Promising phase III results for everolimus in advanced pancreatic neuroendocrine tumours

31 Mar 2011

About 1.3% of newly diagnosed pancreatic cancers are neuroendocrine tumours of the pancreas, which arise in the insulin-producing islets of Langerhans. Although these are not often as aggressive as the much more common adenopancreatic tumours, they are frequently diagnosed late and their prognosis is poor. Most patients are diagnosed with distant metastases and live for only about two years, and treatment options are limited. Only one drug, streptozocin, is licensed for this tumour type in the US. Recently, however, clinical trials of several targeted therapies for this cancer have shown promising results. One of these is everolimus, an inhibitor of a serine-threonine kinase known as mammalian target of rapamycin (mTOR) that stimulates the growth and proliferation of cell types that include pancreatic neuroendocrine tumour cells.

Following positive Phase II results, the RAD001 in Advanced Neuroendocrine Tumors (RADIANT-3) Phase III study was set up to evaluate everolimus in adult patients with advanced pancreatic neuroendocrine tumours [1, 2, 3]. A total of 410 patients from 18 countries were randomized to receive either 10 mg everolimus daily or a matched dose of placebo. All patients had been diagnosed with low- or intermediate-grade metastatic pancreatic neuroendocrine tumours, had experienced disease progression in the year preceding randomization, and had WHO performance status of 2 or less. Prior therapy with any drug other than another mTOR inhibitor was allowed.

Thirty-four percent of patients receiving everolimus were alive and progression-free 18 months after initiating treatment, compared to 9% of those in the placebo group, and the median progression-free survival was 11 months in the everolimus group compared to 4.6 months for placebo. This significant difference was seen in all subgroups of patients studied, with no significant difference in results when the patients were stratified by age, sex, race, WHO performance status, tumour grade or prior chemotherapy. Adverse effects were generally mild or moderate, with the most common side effects in the everolimus group being stomatitis (observed in 64% of patients), rash (49%), diarrhea and fatigue. However, one death of a patient receiving everolimus was attributed to the study drug.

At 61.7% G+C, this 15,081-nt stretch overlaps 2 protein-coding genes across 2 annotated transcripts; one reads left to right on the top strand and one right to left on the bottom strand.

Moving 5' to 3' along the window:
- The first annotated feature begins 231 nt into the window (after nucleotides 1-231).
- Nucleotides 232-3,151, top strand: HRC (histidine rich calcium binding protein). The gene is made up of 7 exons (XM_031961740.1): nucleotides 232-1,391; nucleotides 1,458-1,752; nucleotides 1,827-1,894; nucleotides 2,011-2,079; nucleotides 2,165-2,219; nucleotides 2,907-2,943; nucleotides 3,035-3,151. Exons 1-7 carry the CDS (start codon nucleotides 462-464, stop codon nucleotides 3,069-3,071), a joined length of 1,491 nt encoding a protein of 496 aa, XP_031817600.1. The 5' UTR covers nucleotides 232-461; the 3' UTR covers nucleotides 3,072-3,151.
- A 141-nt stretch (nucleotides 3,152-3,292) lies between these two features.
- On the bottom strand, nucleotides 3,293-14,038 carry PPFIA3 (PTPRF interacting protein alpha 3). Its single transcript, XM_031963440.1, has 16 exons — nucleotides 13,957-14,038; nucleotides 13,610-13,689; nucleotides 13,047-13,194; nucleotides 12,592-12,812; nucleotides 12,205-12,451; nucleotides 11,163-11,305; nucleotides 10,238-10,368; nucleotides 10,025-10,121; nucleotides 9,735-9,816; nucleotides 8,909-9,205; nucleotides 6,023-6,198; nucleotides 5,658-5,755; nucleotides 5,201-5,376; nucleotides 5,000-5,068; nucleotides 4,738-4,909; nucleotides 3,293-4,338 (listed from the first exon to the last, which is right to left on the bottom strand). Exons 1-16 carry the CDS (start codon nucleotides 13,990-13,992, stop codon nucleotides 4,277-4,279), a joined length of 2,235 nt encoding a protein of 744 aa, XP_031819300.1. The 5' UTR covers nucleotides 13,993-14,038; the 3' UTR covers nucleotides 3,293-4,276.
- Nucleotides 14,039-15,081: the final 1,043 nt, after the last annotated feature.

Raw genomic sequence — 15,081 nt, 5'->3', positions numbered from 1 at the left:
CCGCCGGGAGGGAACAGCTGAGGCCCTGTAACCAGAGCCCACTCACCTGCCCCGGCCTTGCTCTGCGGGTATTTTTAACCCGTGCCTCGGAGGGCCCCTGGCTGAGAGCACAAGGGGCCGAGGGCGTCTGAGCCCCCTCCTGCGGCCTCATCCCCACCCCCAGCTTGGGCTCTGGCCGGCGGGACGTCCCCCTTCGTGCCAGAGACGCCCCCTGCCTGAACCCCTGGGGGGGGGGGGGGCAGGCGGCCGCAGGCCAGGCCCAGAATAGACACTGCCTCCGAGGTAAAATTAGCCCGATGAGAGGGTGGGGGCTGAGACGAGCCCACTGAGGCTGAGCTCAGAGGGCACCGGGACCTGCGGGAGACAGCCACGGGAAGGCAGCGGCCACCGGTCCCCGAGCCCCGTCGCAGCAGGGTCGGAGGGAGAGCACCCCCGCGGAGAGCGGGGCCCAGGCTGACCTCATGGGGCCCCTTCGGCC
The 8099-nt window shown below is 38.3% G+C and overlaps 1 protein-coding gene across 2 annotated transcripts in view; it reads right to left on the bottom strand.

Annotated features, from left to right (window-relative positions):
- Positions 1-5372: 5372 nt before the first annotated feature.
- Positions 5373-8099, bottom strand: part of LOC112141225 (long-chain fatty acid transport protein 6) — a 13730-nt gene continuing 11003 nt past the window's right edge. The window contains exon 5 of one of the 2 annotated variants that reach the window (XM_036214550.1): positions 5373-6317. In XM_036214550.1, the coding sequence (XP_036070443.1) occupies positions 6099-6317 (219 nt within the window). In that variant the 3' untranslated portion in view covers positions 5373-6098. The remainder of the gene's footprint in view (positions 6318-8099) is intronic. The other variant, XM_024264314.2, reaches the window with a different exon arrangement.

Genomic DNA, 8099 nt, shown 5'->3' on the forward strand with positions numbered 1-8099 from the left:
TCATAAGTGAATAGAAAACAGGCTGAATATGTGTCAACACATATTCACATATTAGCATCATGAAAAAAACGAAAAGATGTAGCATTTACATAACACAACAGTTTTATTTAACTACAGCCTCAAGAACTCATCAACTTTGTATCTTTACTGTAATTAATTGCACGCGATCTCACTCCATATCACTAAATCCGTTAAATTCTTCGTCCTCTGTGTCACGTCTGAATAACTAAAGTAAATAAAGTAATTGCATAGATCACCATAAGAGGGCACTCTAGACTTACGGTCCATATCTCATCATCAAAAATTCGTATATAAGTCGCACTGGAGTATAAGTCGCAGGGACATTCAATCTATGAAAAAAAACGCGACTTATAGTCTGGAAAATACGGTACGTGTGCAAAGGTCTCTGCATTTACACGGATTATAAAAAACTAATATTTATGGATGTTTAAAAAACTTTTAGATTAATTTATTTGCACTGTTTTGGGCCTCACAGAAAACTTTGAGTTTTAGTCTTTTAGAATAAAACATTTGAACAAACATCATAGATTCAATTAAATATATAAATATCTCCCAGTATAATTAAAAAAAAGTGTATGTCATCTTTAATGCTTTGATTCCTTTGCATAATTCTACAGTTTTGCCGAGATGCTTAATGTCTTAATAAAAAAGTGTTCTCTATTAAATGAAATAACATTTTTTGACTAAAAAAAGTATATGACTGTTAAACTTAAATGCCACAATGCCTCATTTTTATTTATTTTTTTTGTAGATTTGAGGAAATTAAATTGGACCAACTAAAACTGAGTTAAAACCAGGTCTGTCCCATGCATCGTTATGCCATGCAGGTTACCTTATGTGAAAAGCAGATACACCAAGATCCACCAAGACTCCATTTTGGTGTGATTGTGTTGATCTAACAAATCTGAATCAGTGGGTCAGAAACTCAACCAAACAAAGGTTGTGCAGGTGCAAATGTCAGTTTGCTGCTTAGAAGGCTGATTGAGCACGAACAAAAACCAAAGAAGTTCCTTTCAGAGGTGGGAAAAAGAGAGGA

Once the difference in outcome became apparent, patients receiving placebo were offered the opportunity to cross over to receive everolimus, and 73% of the patients initially randomized to receive placebo did cross over. Therefore, no significant difference in overall survival could be observed between the two initial arms, which limited the power of the study. Furthermore, most differences in progression free survival arose from tumour stabilization rather than objective responses. Nevertheless, these results do suggest that everolimus therapy may be effective in controlling this tumour.

Studies of rare genetic cancer syndromes have implicated two genes in the mTOR pathway, tuberin (TSC2) and phosphatase and tensin homologue (PTEN), in the development of sporadic pancreatic neuroendocrine tumours. The researchers in the RADIANT-3 study group now hope to evaluate mutations in these genes as biomarkers for everolimus response, and to test it in combination with other drugs including sunitinib, an oral drug that inhibits many tyrosine kinases but not mTOR and that has also shown some efficacy against this tumour type.


[1]: Yao, J.C., Shah, M.H., Ito, T. and 14 others (RADIANT-3 Study Group) (2011), Everolimus for Advanced Pancreatic Neuroendocrine Tumors. N. Engl. J. Med. 364: 514-23.

[2]: Kirk, R. (2011). Hope for pancreatic neuroendocrine tumors. Nature Reviews Clinical Oncology 8: 191. doi:10.1038/nrclinonc.2011.33